The Art of Helping

There are three kinds of people out there… the givers, the takers and the matchers. The givers are the people who help everyone no matter the person or their own needs, expecting nothing in return. The takers are those who take from the givers for their own gain with no remorse. Finally, the matchers, they match what people give to them, if someone helps them they will help them back, if someone takes advantage of them, they take right back, a matter of tit for tat.

So, what really pays off?

If these people were put on a spectrum to measure the success that goes along with the type of person they are, you would expect that the nice guy would finish last, but this isn’t always true. Research shows that givers are at the bottom on the spectrum, but they are also on the top. For this reason, there’s two types of givers, the person who gives everything they have to people and get taken advantage of by the takers and the other givers, who are adored by everyone for the exact reason of their gratitude and the feeling of being forever indebted to them.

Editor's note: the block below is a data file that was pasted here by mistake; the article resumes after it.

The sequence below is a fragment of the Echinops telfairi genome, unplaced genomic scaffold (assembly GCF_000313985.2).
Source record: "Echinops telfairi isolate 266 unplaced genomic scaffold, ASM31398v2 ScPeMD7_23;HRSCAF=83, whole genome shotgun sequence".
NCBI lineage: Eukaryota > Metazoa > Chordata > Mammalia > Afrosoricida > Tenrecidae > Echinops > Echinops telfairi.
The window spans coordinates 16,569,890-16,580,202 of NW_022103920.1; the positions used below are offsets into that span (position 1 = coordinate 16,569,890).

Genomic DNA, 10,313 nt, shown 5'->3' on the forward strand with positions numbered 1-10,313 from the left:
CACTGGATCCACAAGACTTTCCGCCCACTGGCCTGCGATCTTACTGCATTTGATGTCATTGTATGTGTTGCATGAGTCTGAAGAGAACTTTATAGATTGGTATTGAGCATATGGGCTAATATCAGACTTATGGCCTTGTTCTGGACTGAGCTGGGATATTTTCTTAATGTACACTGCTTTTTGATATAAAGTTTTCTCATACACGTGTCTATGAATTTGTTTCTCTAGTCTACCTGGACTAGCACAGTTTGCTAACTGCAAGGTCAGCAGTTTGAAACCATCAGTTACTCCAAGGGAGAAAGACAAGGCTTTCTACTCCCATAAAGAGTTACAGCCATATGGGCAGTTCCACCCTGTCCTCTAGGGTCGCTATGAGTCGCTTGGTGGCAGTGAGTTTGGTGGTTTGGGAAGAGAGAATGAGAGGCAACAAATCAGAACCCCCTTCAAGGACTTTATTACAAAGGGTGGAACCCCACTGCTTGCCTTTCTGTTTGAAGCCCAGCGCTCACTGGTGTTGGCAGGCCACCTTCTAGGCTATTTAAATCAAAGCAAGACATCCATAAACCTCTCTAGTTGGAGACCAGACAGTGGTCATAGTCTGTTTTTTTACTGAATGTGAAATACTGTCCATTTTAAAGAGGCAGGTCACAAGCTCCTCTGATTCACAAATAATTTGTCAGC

You may be wondering who are these givers and how do they succeed in such a greedy world. Well, it’s because they don’t go overboard. Research has shown that people are happier and thus less stressful when they ensure that their altruistic behaviour does not get in the way of their own achievements. But that’s not all the goes into being successful, they also have matchers on their side. Matchers play an important role in the sense that they exploit takers. They believe the good should be rewarded and the bad should be punished, with matchers on their side, givers can feel safer and relax from the fear of being exploited.

This finally comes to the issue of happiness. Those jerks I mentioned earlier who get all the rewards and promotions turn out to be the unhappiest with their lives out of everyone. Studies have found that ethical people are the happiest with the outcome of their lives, they have a stable well-being compared to the people who cheat for their success. The moral of the story is by not helping, or trusting other in your community it can lead to huge voids of happiness that could easily be filled by the gratitude the givers and the matchers possess.

Sometimes success and happiness are all people want in life, so do the nice guys really finish last? Well the stress of being a powerless nice guy can actually give you a heart attack, but in hindsight the good do not die young. Research shows the people who gave more actually lived longer. If that doesn’t motivate you to be a better person, I don’t know what will.